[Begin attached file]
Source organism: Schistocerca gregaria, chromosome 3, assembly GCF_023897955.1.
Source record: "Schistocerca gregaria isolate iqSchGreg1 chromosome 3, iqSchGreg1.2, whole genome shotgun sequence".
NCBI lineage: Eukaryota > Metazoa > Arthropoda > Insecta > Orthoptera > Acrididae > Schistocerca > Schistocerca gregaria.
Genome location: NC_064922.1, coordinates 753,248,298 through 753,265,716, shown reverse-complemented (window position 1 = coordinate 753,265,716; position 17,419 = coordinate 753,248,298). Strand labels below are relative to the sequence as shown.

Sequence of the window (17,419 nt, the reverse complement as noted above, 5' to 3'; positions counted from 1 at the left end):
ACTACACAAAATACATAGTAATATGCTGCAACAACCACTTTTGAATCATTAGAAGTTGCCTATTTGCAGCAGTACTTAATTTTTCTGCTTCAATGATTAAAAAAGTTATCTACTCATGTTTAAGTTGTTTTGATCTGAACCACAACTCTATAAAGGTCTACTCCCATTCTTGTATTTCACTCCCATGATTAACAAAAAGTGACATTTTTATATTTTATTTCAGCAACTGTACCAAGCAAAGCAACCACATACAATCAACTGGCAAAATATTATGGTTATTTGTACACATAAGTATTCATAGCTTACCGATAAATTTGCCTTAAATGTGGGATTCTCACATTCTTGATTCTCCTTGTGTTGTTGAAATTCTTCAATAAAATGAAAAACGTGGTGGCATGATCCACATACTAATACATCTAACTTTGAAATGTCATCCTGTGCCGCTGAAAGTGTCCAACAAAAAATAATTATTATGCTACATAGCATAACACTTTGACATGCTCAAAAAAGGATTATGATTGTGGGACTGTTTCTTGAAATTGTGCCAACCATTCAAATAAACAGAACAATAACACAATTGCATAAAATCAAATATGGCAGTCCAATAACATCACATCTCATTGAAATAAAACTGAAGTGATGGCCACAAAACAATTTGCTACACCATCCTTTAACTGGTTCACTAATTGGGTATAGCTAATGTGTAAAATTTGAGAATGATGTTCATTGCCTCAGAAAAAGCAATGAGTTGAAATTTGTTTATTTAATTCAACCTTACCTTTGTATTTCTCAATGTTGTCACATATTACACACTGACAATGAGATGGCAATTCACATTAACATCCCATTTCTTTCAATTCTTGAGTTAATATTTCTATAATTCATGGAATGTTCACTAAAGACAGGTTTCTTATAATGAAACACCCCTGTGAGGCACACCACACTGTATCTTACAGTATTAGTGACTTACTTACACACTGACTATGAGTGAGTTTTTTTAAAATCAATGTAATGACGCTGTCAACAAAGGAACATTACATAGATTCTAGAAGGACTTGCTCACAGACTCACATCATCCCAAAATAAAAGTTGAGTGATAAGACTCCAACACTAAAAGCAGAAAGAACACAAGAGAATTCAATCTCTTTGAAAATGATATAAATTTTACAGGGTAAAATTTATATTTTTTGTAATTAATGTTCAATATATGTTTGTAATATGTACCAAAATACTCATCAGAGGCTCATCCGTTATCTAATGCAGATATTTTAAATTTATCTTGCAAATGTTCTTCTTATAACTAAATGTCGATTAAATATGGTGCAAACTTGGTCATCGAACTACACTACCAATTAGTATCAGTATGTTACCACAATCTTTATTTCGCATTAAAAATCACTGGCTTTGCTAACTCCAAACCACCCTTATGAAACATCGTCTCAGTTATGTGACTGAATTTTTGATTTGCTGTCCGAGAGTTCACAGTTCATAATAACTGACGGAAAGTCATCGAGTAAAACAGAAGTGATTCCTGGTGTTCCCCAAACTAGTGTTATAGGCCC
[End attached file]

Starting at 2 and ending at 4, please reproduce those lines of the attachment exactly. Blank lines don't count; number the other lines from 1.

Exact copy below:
Source record: "Schistocerca gregaria isolate iqSchGreg1 chromosome 3, iqSchGreg1.2, whole genome shotgun sequence".
NCBI lineage: Eukaryota > Metazoa > Arthropoda > Insecta > Orthoptera > Acrididae > Schistocerca > Schistocerca gregaria.
Genome location: NC_064922.1, coordinates 753,248,298 through 753,265,716, shown reverse-complemented (window position 1 = coordinate 753,265,716; position 17,419 = coordinate 753,248,298). Strand labels below are relative to the sequence as shown.